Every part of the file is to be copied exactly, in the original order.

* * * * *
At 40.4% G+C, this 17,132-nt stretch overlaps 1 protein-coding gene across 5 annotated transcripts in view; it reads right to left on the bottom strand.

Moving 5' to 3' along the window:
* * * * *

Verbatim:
At 40.4% G+C, this 17,132-nt stretch overlaps 1 protein-coding gene across 5 annotated transcripts in view; it reads right to left on the bottom strand.

Moving 5' to 3' along the window: